Professor Gianpiero Cavalleri, FutureNeuro Deputy Director has been awarded funding through the Health Research Board (HRB) and Medical Research Charities Group (MRCG) Joint Funding Scheme. His project is among 14 studies that were funded by the €3.2m scheme.
He will try to determine if certain bacteria present in the gut (the microbiome) might be providing the environmental trigger that, alongside specific genes, causes autoimmune epilepsy. Autoimmune epilepsy is a rare form of drug-resistant epilepsy characterised by frequent seizures in later life. Professor Cavalleri’s project is co-funded by Epilepsy Ireland.
“We propose to recruit 100 individuals with a specific form of autoimmune epilepsy, and their siblings who haven’t developed the disease. We will collect saliva and stool from each individual, to extract human and bacterial DNA, respectively. Using state of the art DNA sequencing techniques, we will characterise the nature and number of bacteria present in the gut of people with autoimmune epilepsy and their genetically-related, but unaffected siblings. We will compare these profiles to see if the gut of people with autoimmune epilepsy has a distinctive microbiome profile. Identifying an environmental trigger behind autoimmune epilepsy would represent a major step forward both in our understanding of autoimmune epilepsy and also for epilepsy in general, as it would represent the first link between gut microbiota and epilepsy, a link that is increasingly being made for other central nervous system diseases. In addition, it may guide a set of treatments targeting the bacteria, or the immune response to the bacteria.”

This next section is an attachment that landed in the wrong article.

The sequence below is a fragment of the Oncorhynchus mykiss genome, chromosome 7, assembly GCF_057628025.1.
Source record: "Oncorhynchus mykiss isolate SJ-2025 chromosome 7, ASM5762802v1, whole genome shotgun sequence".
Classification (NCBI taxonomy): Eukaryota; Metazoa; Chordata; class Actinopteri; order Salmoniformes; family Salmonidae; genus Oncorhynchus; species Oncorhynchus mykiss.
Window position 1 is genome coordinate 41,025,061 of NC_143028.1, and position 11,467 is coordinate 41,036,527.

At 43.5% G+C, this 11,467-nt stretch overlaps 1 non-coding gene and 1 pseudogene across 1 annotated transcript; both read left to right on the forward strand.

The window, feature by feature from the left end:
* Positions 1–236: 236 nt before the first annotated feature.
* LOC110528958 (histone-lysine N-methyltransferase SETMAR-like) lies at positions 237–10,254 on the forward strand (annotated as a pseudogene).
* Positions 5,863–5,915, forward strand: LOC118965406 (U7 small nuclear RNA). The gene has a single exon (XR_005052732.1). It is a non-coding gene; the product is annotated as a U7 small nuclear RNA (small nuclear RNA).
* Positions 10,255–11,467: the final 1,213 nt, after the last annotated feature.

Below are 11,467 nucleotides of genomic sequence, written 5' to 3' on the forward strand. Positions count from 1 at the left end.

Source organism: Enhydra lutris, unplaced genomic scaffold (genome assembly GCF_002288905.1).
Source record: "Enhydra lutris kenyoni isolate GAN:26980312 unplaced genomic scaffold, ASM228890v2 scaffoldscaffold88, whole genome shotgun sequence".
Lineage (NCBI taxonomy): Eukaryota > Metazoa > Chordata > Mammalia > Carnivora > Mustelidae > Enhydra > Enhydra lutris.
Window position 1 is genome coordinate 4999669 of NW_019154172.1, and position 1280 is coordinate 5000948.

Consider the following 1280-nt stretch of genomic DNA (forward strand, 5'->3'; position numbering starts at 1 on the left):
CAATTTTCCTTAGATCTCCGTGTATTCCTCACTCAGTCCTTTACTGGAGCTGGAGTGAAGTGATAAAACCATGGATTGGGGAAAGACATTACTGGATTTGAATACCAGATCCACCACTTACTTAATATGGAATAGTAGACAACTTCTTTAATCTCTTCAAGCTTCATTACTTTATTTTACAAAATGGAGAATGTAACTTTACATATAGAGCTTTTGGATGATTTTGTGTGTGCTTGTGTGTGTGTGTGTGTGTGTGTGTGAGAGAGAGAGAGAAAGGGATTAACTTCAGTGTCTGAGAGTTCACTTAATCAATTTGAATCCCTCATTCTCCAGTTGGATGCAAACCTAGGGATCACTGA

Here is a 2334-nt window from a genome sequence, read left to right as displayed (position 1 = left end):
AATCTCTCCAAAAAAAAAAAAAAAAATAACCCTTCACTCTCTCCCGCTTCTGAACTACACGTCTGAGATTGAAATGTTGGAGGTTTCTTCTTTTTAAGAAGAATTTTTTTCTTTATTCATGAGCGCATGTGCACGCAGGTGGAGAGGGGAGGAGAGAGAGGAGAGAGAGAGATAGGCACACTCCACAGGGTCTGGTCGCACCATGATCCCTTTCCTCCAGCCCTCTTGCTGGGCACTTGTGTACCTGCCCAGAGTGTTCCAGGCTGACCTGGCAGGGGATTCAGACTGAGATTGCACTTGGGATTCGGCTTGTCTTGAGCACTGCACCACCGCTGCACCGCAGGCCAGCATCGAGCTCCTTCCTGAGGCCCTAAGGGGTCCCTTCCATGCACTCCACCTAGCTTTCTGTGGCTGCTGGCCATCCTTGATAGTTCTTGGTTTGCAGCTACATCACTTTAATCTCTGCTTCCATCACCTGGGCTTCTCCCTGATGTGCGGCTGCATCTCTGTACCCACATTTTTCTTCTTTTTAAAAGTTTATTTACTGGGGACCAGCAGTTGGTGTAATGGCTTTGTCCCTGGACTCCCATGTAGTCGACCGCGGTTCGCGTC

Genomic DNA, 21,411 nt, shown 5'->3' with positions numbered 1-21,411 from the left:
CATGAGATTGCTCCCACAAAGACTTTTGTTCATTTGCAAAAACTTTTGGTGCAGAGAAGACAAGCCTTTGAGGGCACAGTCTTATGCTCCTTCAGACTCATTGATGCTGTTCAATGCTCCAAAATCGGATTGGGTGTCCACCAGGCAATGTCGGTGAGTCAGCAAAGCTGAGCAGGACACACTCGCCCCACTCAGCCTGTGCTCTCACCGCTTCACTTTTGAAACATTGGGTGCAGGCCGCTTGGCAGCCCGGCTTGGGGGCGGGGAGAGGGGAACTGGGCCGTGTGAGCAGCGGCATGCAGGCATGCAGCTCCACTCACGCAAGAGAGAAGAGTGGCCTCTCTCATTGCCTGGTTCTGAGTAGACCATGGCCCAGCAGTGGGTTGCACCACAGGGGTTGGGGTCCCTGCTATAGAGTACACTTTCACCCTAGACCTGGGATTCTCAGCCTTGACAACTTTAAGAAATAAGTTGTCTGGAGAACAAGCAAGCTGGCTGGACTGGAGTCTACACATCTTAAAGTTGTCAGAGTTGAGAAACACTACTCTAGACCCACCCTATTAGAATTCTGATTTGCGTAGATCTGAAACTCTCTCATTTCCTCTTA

Autoimmune epilepsy is a rare form of drug-resistant epilepsy characterised by frequent seizures in later life. Patients may respond to immune therapy, but causation of disease is poorly understood, and more targeted treatments are required. This gap in knowledge is the major priority for epilepsy specialists, and the area of greatest interest to patients. Recently, it was found that people with this condition often carry a set of genes related to the way the immune system sees foreign bugs. However, the majority of people who carry those genes do not develop autoimmune epilepsy. This has led to the idea that autoimmune epilepsy develops as a result of an environmental factor which interacts with this genetic predisposition. Professor Cavalleri’s team proposes that certain bacteria present in the gut (the microbiome) might be providing the environmental trigger that, alongside specific genes, causes autoimmune epilepsy.
Commenting on the awards, Dr Darrin Morrissey, Chief Executive at the HRB said: “There are some very impressive ideas among these new research awards. The ingenuity of the research, as well as the impact that it will have on people’s lives demonstrates why it is so important to build a health research culture at the heart of our health services.”